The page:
Sign up to our newsletter
State-of-the-art glasses that prevent facial recognition technology from capturing images of people will be available for purchase in Japan from June next year, it has been revealed.
Developed by researchers at the National Institute of Informatics in Tokyo, the pioneering glasses come equipped with special lenses that are designed to reflect and absorb light in such a way that it prevents cameras from registering the wearer’s profile.
The glasses, dubbed the Privacy Visor, will provisionally cost around ¥30,000 (approximately $240).
Tests carried out by researchers at the institute found that the devices are able to disrupt the recognition capabilities of facial recognition software 90 per cent of the time.
Its principal designer, Isao Echizen, said in an interview with the Wall Street Journal that the Privacy Visor is “the world’s first product with this technology.”
The inspiration behind the glasses, the expert explained, is to help ordinary people preserve their anonymity in an age where facial recognition technology is so ubiquitous, many are unaware that their image is being captured.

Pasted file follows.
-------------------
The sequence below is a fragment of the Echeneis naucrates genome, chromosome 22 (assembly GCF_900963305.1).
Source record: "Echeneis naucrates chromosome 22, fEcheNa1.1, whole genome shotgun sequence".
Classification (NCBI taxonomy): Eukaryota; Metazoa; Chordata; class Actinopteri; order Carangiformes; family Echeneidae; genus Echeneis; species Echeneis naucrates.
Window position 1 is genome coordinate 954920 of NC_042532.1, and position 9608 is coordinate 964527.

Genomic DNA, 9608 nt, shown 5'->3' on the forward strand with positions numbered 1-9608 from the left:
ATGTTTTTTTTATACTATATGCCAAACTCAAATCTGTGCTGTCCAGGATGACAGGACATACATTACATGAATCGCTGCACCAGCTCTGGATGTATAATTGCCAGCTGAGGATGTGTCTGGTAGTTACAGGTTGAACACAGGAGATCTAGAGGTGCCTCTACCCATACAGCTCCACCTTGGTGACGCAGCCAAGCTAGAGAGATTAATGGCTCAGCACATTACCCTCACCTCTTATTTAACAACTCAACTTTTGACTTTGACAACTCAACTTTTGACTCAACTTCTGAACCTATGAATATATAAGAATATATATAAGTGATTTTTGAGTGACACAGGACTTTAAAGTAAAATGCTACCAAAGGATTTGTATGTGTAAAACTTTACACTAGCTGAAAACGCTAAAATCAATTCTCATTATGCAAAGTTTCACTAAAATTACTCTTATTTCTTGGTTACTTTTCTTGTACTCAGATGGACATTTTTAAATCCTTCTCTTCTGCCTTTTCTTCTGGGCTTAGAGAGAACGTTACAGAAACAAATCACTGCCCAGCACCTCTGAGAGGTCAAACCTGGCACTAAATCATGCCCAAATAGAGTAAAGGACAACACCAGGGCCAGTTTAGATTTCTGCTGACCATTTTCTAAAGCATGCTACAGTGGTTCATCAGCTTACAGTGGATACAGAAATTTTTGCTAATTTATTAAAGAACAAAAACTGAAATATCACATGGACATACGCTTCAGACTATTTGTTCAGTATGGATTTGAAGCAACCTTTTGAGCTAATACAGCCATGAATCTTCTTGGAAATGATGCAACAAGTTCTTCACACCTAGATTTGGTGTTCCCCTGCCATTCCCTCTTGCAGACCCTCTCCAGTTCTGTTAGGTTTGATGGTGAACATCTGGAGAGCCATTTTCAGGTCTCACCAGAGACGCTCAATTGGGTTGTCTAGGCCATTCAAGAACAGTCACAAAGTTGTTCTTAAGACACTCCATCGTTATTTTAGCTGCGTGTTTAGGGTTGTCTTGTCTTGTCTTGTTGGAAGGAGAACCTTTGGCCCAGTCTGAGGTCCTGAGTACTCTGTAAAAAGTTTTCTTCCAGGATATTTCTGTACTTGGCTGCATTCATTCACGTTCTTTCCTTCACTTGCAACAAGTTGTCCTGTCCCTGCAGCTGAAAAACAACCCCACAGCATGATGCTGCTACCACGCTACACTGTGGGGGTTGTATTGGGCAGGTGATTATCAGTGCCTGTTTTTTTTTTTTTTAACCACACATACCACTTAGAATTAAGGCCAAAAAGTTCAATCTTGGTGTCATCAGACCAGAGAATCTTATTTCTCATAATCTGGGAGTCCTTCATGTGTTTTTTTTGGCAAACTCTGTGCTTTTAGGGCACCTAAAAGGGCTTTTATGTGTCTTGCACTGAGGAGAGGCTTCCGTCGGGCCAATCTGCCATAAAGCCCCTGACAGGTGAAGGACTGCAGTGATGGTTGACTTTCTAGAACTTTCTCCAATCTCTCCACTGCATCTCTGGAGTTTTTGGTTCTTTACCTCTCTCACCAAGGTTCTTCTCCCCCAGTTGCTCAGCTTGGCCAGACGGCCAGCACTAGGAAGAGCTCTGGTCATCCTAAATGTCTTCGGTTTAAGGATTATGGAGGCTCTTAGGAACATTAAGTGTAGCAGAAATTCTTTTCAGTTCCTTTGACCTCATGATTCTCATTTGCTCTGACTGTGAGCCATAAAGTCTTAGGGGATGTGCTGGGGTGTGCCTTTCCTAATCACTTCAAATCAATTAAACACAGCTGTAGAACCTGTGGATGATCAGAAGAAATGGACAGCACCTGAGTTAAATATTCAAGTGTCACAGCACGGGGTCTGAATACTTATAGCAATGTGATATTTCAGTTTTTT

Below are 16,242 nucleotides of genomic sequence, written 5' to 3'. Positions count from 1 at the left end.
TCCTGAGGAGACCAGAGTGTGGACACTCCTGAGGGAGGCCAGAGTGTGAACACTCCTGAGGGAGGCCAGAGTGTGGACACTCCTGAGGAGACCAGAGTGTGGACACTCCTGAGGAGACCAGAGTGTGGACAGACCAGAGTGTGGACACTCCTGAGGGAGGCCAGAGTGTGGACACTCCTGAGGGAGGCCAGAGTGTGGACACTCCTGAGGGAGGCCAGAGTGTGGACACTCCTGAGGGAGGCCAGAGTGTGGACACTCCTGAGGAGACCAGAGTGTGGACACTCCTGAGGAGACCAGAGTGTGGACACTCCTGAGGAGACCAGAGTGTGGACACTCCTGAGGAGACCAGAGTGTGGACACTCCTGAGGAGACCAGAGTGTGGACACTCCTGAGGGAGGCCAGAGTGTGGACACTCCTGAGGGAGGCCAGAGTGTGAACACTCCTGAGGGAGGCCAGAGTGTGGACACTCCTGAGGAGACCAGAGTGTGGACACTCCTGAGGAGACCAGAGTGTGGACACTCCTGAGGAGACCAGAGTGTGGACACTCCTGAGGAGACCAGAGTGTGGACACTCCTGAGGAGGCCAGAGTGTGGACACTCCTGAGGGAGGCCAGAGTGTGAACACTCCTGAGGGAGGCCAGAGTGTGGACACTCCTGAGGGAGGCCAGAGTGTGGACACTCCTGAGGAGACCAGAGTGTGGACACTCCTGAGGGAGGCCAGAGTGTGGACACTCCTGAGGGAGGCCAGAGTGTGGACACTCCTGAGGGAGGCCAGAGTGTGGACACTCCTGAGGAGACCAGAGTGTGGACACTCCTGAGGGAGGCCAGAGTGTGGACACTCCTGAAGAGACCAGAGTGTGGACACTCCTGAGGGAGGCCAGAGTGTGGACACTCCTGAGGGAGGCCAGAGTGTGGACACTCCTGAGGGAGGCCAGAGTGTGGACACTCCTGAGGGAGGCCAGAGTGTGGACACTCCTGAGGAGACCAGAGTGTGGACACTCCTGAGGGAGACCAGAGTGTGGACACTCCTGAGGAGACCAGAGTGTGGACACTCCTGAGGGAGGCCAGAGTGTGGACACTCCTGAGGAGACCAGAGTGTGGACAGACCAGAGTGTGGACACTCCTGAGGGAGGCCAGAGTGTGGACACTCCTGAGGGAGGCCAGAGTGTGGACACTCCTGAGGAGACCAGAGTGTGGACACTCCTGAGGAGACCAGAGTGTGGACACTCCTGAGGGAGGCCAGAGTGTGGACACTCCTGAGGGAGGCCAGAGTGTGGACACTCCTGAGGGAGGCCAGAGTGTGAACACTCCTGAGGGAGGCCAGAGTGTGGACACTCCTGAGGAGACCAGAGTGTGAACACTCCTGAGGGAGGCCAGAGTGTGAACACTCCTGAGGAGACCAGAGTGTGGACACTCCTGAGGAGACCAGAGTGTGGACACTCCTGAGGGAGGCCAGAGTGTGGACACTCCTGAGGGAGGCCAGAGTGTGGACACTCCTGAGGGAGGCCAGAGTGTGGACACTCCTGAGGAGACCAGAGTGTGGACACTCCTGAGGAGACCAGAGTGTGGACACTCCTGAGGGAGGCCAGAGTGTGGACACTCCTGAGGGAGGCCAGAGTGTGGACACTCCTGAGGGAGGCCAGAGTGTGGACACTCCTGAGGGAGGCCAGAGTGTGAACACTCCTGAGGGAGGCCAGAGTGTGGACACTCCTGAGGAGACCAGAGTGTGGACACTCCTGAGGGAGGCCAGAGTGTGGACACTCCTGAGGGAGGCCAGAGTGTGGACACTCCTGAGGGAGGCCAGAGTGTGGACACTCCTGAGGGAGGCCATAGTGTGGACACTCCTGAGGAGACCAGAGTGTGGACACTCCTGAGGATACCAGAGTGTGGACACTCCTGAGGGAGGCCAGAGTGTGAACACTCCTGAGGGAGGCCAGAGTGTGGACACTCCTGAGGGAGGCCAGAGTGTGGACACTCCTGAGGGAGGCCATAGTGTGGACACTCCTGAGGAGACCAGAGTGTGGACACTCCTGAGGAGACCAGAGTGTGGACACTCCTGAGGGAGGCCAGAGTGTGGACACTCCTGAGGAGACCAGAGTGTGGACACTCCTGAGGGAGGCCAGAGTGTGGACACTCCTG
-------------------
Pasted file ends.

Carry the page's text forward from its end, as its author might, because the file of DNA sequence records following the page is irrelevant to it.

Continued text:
Prof Echizen added: “We are often told not to unveil our personal information to others, but our faces are also a type of an ID. There should be a way to protect that.”
Prototypes of the state-of-the-art wearable tech were first announced at the end of 2012.
These devices came with 11 near-infrared LED lights, which, when activated, prevented facial recognition software from recognising that the subject was in fact a person.
However, while the technology was effective, it was somewhat clunky and poorly designed. The latest version is slimmer, more stylish and in place of the LED lights is a unspecified material that is built directly into the glasses lenses.
Author Karl Thomas, ESET